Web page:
I've spent the last hour or so reflecting on my trip today to McNeil Island Corrections Center, and there is still so much to sort out still. Having never before been to a prison, I had my expectations dialed to the "minimal to zero" setting, and I found myself awash in a spectrum of emotions when I stepped off of the ferry: excitement, fear, uncertainty, intrigue.
Perhaps the most disquieting thing about the whole trip, at least initially, was feeling out of my element and especially vulnerable to the perceptions of others. The latter was most apparent when we toured the segregation unit where the inmates were under 23-hour lockdown, and the little windows into the cells were filled with the peering faces of the curious inhabitants. I found myself wondering what they were in there for, and what they would be capable of doing if they were suddenly able to get out, the way I sometimes do when I stand in front of a lion's cage at the zoo. Only it's more inherently disturbing when the "lions" are fellow human beings.
This institution is considered minimum security, and the general population had a very "campus" feel to it, with the "students" dressed in khaki pants and jackets, their ages ranging from quite young to quite old, and any number in between. With every face my eyes locked onto, I found my mind reaching out to them, wondering if they were going to get out of this place and if they could ever make a good life for themselves. I kept my heart in check, however, doing my best to remain impartial and be a casual observer. Until, that is, the opportunity came to meet a couple of them up close, and that is when my emotions began to breach the walls.
I know it probably sounds strange. A lot of people could care less what happens to folks behind bars, so long as they stay there, and in many cases those feelings are justified; there just isn't much hope for some people. When two of these men came in to speak with us, however, I observed that they were both people you could just walk by on the street and never know that they had done a long stint in prison. They possessed a certain amount of self-awareness that only years spent on a leash with a lot of time to think can bring out in certain people. Particularly the second gentleman, who was by all terms engaging, thoughtful, articulate, and smart as a whip, and despite all of the alarms in my head telling me this person was inside those walls for a reason, I found myself liking him almost immediately, wishing I could have spoken with him longer, feeling an overwhelming desire to understand this broken man.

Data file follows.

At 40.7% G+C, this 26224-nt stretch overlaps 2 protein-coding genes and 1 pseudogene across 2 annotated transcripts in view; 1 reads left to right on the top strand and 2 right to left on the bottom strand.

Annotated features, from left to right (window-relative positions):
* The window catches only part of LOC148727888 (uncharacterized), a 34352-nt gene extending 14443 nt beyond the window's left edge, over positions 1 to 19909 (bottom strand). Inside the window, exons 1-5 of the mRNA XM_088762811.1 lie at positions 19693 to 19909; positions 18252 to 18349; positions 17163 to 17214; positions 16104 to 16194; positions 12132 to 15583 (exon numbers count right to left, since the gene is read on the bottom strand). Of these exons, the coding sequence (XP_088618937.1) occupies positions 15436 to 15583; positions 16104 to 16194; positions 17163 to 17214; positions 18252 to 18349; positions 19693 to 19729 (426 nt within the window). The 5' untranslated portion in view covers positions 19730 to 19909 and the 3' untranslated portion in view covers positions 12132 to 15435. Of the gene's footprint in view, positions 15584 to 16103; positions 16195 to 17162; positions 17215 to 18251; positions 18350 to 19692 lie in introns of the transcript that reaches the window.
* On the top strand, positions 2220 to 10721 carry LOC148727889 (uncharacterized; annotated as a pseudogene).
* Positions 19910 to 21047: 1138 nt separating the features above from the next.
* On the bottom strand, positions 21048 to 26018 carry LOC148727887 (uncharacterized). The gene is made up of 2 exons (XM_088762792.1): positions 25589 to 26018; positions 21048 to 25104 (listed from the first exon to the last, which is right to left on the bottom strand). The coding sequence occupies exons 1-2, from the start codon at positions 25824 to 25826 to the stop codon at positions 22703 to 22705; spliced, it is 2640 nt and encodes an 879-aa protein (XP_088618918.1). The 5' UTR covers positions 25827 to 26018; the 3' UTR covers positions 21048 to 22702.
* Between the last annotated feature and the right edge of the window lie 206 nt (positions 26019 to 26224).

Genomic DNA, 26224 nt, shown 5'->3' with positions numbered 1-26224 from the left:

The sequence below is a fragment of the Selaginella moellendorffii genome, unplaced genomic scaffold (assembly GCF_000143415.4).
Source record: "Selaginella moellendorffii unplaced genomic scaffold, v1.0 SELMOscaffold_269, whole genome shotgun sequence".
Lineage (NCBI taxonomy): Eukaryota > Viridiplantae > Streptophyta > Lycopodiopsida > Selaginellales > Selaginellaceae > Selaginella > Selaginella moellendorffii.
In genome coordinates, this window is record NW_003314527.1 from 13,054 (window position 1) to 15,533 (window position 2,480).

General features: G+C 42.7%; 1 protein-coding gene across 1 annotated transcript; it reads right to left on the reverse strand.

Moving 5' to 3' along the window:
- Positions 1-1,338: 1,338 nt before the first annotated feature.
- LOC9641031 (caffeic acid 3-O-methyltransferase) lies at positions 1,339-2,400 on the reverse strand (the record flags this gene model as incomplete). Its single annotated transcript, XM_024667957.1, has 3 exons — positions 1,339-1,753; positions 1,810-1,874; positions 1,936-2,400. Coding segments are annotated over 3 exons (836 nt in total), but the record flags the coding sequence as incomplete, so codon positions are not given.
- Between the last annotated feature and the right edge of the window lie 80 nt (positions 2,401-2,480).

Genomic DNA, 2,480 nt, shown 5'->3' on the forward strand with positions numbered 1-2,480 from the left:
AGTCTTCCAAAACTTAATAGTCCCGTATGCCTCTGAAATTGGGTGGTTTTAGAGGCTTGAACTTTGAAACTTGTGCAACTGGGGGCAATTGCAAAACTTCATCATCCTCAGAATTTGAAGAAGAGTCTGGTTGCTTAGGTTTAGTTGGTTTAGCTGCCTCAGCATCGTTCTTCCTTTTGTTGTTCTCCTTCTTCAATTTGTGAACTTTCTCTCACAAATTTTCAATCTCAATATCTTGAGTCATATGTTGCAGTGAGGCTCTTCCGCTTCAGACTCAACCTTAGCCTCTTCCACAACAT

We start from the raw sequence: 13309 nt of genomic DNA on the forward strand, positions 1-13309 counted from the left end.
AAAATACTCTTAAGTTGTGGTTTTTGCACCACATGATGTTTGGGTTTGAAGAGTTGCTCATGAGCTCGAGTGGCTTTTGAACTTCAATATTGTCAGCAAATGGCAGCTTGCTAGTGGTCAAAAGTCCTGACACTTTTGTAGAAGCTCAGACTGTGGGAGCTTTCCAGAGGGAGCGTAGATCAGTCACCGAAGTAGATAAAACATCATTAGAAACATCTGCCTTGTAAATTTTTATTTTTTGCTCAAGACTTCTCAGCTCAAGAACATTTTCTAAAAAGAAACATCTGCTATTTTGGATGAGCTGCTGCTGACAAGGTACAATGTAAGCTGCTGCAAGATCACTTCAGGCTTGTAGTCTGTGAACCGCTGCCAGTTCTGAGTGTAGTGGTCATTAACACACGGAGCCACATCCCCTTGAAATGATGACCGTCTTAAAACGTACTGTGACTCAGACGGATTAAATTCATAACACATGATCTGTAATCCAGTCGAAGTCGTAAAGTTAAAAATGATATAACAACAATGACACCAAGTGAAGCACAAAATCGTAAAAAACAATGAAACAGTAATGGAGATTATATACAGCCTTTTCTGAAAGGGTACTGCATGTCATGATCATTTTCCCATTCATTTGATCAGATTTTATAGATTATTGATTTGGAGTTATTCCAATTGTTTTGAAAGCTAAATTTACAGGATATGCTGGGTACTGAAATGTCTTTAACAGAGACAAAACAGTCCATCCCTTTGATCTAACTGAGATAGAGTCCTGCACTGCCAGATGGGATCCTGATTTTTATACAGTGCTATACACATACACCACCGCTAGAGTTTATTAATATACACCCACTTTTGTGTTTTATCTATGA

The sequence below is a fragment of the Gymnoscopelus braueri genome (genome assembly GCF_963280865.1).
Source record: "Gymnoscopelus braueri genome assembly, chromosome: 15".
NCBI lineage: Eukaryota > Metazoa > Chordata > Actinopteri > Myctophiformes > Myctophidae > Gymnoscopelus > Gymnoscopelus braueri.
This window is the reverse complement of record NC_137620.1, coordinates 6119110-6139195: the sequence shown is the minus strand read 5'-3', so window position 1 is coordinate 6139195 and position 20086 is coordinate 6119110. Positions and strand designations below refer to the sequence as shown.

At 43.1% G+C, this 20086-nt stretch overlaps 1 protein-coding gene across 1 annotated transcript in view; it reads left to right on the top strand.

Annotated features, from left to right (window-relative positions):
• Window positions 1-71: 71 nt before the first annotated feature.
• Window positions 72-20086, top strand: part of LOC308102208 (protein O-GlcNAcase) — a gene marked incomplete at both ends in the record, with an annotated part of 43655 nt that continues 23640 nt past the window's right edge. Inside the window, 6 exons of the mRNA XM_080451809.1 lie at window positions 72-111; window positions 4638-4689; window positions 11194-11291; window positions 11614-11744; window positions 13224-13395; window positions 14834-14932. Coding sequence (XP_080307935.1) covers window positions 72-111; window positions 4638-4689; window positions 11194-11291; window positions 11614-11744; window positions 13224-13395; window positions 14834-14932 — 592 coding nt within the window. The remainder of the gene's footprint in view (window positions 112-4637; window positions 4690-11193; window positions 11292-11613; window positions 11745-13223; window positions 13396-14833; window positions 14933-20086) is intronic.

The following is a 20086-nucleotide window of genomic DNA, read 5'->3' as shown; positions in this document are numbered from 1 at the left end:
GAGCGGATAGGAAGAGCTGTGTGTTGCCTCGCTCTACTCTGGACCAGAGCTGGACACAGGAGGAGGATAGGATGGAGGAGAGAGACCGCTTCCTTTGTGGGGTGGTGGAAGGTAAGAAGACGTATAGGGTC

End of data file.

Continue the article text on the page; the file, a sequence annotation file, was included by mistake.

Perhaps most evident as the day progressed was the underlying sense that most of these people were just not going to make it. They would get out with a few bucks in their pockets, with nowhere to go, and end up right back where they started because our society refuses to recognize the fact that giving a hand up helps us all.
Essentially, I left the island feeling absolutely helpless, like I needed to try and "fix" something. I have a stronger hope than ever that I will one day get that chance.